The crisis gripping cholera-ridden Haiti in the wake of disputed elections and a debilitating earthquake could devolve into civil war, the nation’s former interim leader said Tuesday, as reported by the Agence France Presse.
Haiti’s Provisional Electoral Council promised a recount of the November 28 election ballots after official results set off charges of fraud and rioting by angry supporters of a losing candidate.
“This electoral process, at this current stage, could lead to civil war. We will all be both responsible for this situation and its victims,” warned Boniface Alexandre, who ruled as interim president from 2004 to 2006.
“I have a suggestion: all of the parties — those in power and the opposition — have something in common, and that’s Haiti. We must find a solution,” he told Radio Vision 2000 in Port-au-Prince.
The controversial results published earlier this month had former first lady Mirlande Manigat in the lead with 31 per cent of the vote, followed by ruling party candidate Jude Celestin with 22 per cent.
The two frontrunners were supposed to advance to a run-off scheduled for January 16, but the count was rejected by popular singer-turned-candidate Michel Martelly, who trailed Celestin by less than 7,000 votes.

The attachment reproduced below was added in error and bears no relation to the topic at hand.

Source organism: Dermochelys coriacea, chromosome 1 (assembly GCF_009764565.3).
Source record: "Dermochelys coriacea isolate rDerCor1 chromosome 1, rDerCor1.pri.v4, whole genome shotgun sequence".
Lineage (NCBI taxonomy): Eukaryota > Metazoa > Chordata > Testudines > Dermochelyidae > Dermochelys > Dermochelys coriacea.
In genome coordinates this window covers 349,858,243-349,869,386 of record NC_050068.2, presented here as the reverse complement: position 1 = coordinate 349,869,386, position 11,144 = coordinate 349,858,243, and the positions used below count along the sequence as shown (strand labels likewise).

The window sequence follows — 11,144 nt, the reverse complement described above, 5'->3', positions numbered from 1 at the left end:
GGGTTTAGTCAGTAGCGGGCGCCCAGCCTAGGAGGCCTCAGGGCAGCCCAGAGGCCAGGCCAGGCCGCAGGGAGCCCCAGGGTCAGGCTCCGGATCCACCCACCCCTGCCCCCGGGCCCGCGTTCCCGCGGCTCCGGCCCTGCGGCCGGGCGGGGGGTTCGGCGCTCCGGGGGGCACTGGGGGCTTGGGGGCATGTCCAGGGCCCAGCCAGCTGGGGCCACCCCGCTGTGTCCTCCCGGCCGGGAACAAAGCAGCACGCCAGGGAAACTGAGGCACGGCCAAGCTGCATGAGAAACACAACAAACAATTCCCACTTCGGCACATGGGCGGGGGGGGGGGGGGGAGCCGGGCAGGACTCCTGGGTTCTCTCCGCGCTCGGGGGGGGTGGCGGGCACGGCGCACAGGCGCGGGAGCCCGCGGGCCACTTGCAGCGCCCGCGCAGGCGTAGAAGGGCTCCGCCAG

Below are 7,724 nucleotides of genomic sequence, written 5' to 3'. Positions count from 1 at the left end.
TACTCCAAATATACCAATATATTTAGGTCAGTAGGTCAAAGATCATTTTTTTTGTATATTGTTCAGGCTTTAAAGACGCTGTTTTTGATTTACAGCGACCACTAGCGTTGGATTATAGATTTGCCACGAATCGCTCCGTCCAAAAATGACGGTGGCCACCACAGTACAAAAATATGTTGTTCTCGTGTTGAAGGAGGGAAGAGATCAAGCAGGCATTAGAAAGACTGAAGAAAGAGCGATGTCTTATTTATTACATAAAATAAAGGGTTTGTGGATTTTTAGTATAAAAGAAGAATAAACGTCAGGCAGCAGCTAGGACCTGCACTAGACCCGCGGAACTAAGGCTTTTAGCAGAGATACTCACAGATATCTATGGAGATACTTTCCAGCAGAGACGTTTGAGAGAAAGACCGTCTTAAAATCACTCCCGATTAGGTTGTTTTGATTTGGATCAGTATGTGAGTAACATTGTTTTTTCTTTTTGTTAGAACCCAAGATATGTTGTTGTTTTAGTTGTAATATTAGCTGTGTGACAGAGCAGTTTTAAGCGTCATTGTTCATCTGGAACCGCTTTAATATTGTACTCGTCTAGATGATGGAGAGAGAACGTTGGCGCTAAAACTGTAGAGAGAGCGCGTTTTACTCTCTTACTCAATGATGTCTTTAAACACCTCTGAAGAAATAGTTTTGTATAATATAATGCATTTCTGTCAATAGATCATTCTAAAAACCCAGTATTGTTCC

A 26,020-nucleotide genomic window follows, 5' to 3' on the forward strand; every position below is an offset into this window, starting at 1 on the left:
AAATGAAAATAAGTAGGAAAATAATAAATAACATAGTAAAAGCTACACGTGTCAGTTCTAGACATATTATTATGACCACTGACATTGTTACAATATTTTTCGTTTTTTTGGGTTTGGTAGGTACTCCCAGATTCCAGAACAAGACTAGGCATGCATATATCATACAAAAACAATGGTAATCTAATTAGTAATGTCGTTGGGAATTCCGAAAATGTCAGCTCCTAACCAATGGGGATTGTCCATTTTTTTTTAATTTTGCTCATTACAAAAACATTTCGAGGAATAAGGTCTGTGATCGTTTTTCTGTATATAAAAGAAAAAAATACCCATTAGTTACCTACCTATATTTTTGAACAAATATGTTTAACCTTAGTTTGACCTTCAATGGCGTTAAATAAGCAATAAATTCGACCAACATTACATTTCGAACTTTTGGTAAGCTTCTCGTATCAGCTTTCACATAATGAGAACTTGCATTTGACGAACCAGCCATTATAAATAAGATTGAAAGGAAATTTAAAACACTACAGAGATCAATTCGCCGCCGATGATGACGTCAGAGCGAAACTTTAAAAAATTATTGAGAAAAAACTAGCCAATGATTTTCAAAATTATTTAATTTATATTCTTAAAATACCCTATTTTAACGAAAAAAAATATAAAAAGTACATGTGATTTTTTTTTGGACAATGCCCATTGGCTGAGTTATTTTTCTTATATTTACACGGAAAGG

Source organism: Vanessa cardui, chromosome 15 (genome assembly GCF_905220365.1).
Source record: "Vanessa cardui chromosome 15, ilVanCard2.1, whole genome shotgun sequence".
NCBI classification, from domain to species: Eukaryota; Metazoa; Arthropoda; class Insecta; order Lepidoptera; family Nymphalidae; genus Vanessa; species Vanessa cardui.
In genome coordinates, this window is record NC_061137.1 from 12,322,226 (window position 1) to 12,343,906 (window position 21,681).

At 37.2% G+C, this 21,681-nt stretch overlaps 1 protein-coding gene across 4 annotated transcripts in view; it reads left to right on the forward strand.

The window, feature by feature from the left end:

Martelly’s supporters and others took to the streets after the results were announced, torching cars and government buildings and clashing with rival supporters and UN peacekeepers in violence that left at least five people dead.
President Rene Preval, accused of rigging the election in favor of his hand-picked candidate Celestin, has delayed the recount until after a mission by the Organization of American States regional bloc was in place to verify the results.
A first OAS team of six experts is scheduled to fly to Haiti on Wednesday. Preval, whose mandate runs out on February 7, has acknowledged the second round could be delayed.
Thousands of people were unable to vote in the chaotic first round, either because they were not on the register or they lacked identification papers lost in the January earthquake.
Haiti has been immersed in crisis since the earthquake, which killed 250,000 people and leveled the capital, leaving more than 1.3 million people homeless.
A deadly cholera epidemic that broke out in October has added another layer of misery and uncertainty over the country’s future.
For the original report go to http://www.montrealgazette.com/Haiti+could+devolve+into+civil/4034482/story.html#ixzz19SzFuDhg